Venezuela 1949

By | December 16, 2021

Demographic conditions. – According to the data of the 1941 census, the total population of Venezuela is 3,850,771 residents of which about 100,000 Amerindians. Between 1935 and 1941 the demographic increase was equal to an average annual percentage of 2.6%. A further evaluation of 1947 attributes to the country 4,189,000 residents Caracas, in 1941, counted 269,030 residents Maracaibo had 112,519.

The immigration movement after World War II resumed at an accelerated pace. From 1939 to 1947 the units entered the country were 19,952, including many Italians: 1989 in 1947, but since this figure refers only to immigrants assisted directly by the Immigration Institute, it can be calculated that in that year they entered the Venezuela about 2500 Italians.

Economic conditions. – Among the agricultural crops, that of coffee (714,480 q. In 1946; for 93% exported to the US) and that of sugar cane (327,000 q. In 1945 and 285,000 q. In 1946) regained their share. The others remain substantially unchanged. For breeding, recent statistics show – with the exception of cattle – a decrease during the last twenty years (in thousands of heads, in 1940: 4264.5 cattle; 107.8 sheep and 1364.6 goats; 194 horses; 191 donkeys ; 355.5 pigs). The oil industry has had a further development (see petroleum, in this App.). Government provisions of 1943 tend to favor the development of local refining and for this purpose, two refineries were set up in 1947 (in the Amuay bay and Punta Cardon) for the processing of approximately 170,000 liters of raw liquid per day. An official estimate of the oil reserves, carried out in 1947, puts them at around 1100 million tonnes. For Venezuela 1997, please check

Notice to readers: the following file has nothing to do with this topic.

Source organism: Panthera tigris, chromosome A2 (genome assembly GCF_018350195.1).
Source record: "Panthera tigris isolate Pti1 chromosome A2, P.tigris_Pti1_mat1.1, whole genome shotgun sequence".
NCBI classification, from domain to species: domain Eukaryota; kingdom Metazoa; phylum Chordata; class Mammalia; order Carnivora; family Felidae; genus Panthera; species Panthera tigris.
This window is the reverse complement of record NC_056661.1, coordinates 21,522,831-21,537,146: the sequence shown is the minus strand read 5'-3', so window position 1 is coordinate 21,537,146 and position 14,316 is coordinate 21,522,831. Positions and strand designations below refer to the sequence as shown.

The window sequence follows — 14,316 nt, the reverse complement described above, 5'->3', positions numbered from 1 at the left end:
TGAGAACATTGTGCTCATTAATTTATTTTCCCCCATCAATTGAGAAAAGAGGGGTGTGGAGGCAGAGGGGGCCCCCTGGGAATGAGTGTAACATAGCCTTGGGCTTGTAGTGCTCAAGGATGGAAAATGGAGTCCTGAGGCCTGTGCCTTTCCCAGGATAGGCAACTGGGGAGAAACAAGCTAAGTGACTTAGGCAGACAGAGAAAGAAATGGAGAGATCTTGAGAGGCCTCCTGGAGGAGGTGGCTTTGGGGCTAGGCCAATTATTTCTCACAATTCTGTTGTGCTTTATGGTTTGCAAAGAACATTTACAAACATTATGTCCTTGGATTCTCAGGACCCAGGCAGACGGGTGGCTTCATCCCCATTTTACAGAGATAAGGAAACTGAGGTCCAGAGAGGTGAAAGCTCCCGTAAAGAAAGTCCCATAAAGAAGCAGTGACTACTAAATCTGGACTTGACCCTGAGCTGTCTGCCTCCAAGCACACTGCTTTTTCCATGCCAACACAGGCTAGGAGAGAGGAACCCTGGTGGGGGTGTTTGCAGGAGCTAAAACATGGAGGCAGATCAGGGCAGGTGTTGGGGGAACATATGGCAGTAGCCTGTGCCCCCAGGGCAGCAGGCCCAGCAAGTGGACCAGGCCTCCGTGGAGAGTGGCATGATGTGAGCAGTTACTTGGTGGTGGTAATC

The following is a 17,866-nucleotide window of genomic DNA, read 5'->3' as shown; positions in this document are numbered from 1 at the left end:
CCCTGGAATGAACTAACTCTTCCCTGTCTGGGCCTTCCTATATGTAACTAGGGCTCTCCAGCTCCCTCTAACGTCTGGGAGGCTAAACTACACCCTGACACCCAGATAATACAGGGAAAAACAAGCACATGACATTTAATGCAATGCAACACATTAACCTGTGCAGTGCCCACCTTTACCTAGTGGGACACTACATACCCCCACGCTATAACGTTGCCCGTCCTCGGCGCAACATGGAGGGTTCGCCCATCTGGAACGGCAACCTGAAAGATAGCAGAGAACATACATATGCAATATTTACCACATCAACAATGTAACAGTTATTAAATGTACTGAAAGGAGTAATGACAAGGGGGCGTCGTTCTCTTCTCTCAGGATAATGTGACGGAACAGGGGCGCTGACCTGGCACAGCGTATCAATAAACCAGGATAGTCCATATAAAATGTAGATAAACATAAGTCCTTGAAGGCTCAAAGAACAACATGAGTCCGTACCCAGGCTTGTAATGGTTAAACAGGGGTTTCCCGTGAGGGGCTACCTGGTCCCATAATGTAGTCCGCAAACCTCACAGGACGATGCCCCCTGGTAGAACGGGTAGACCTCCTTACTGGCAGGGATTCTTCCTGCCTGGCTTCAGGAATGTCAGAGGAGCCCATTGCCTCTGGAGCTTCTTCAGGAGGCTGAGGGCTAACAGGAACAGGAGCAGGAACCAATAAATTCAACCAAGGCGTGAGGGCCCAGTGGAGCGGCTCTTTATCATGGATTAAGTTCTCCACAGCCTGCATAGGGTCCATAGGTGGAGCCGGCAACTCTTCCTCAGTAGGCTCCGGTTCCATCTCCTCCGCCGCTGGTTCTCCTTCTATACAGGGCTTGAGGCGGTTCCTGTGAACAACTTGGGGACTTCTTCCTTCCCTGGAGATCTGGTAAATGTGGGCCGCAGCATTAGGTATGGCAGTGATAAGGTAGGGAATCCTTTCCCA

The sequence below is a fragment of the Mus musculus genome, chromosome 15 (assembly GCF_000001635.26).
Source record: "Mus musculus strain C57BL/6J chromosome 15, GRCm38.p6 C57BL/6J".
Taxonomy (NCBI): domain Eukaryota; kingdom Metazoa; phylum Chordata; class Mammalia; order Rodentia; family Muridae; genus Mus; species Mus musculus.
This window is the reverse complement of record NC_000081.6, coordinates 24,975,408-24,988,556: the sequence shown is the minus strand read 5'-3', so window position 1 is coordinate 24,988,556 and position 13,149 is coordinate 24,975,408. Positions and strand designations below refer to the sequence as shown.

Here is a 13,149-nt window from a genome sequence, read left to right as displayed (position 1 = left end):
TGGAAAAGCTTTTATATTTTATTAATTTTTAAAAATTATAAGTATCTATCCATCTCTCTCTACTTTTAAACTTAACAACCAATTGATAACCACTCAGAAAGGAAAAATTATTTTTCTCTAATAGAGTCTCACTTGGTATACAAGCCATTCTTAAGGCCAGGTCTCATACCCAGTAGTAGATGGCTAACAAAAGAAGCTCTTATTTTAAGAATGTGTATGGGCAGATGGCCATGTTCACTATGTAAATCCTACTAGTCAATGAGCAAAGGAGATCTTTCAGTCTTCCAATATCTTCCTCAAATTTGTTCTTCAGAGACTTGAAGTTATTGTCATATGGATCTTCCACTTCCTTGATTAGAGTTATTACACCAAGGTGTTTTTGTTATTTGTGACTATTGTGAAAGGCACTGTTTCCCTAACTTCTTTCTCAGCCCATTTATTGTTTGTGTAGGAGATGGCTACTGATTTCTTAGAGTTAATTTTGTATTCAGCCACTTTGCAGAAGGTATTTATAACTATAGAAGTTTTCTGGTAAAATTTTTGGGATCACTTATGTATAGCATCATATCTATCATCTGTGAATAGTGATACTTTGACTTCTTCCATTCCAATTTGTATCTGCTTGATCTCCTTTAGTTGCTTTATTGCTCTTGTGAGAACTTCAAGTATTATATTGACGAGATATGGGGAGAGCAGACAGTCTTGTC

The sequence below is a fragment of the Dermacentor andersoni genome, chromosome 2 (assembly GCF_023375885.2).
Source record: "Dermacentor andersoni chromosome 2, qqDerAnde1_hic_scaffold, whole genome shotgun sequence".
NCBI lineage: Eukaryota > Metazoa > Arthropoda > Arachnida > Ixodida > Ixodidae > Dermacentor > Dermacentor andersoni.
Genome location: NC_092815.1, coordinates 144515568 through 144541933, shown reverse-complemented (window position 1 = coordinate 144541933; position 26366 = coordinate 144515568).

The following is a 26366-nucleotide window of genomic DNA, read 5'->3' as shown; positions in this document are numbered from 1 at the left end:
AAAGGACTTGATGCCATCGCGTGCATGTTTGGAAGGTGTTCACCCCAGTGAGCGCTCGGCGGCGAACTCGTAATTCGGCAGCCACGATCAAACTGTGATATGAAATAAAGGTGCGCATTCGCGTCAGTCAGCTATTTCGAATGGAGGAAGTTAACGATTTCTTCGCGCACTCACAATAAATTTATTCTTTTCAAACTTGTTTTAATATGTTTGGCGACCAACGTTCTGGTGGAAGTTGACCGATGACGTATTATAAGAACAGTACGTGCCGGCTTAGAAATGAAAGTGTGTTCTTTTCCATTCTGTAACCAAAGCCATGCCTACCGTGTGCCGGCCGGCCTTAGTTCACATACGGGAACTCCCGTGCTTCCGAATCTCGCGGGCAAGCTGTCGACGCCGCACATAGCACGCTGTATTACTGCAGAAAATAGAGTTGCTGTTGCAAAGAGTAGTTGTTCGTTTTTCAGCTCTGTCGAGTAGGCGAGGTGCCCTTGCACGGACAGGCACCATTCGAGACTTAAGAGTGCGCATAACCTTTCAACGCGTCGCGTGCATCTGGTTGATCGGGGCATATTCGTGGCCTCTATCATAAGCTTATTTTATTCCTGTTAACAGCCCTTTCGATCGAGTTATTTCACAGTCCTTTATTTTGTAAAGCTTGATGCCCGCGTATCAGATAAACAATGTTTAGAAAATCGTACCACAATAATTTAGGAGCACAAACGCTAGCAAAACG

The extraction of gold (in 1944, 2417 kg. And in 1946, 1374 kg.) Is fluctuating in value, but quite considerable, and that of pearls in the Margarita island has been strongly developing in recent years (431, 9 kg. In 1946). The huge hydroelectric resources are valued at 3 million HP, of which only 15,000 are used.

Communications and Commerce. – The railways have a length of 1125 km; the carriage roads extend for 5161 km. In 1943, the Venezuelan section of the Pan-American road was opened to traffic. Foreign trade in 1943 registered a total of 2,873,399 q. of imported goods (222,000,000 bolívares) and 25,308,771 q. of exported goods (862,000,000 bolívares).

Administrative political order. – On July 5, 1947, a new constitution was promulgated, which does not present major changes compared to the previous ones. All residents, male and female, from the age of 18 onwards, are recognized as voters, without educational limitations. Direct elections are made for the president of the republic, for the senate, for the chamber (5 years), for the legislative assembly of each state and for the municipal councils. For the election of the latter, foreigners who have resided in the country for over ten years also have the right to vote.